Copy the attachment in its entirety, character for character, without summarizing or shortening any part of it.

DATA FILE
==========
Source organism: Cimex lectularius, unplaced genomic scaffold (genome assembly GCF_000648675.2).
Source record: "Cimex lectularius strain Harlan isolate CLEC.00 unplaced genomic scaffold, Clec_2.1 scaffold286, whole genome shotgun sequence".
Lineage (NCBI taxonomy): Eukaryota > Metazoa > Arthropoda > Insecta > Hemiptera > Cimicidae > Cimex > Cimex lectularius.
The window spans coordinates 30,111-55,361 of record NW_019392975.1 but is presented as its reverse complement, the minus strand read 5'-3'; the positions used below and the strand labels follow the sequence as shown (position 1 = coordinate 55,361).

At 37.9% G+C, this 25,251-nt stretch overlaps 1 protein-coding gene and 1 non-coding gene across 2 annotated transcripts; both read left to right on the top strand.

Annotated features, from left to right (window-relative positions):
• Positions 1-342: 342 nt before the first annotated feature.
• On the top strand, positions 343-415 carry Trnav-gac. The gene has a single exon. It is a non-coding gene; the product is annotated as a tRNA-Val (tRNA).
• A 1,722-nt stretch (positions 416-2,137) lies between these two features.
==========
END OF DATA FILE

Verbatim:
Source organism: Cimex lectularius, unplaced genomic scaffold (genome assembly GCF_000648675.2).
Source record: "Cimex lectularius strain Harlan isolate CLEC.00 unplaced genomic scaffold, Clec_2.1 scaffold286, whole genome shotgun sequence".
Lineage (NCBI taxonomy): Eukaryota > Metazoa > Arthropoda > Insecta > Hemiptera > Cimicidae > Cimex > Cimex lectularius.
The window spans coordinates 30,111-55,361 of record NW_019392975.1 but is presented as its reverse complement, the minus strand read 5'-3'; the positions used below and the strand labels follow the sequence as shown (position 1 = coordinate 55,361).

At 37.9% G+C, this 25,251-nt stretch overlaps 1 protein-coding gene and 1 non-coding gene across 2 annotated transcripts; both read left to right on the top strand.

Annotated features, from left to right (window-relative positions):
• Positions 1-342: 342 nt before the first annotated feature.
• On the top strand, positions 343-415 carry Trnav-gac. The gene has a single exon. It is a non-coding gene; the product is annotated as a tRNA-Val (tRNA).
• A 1,722-nt stretch (positions 416-2,137) lies between these two features.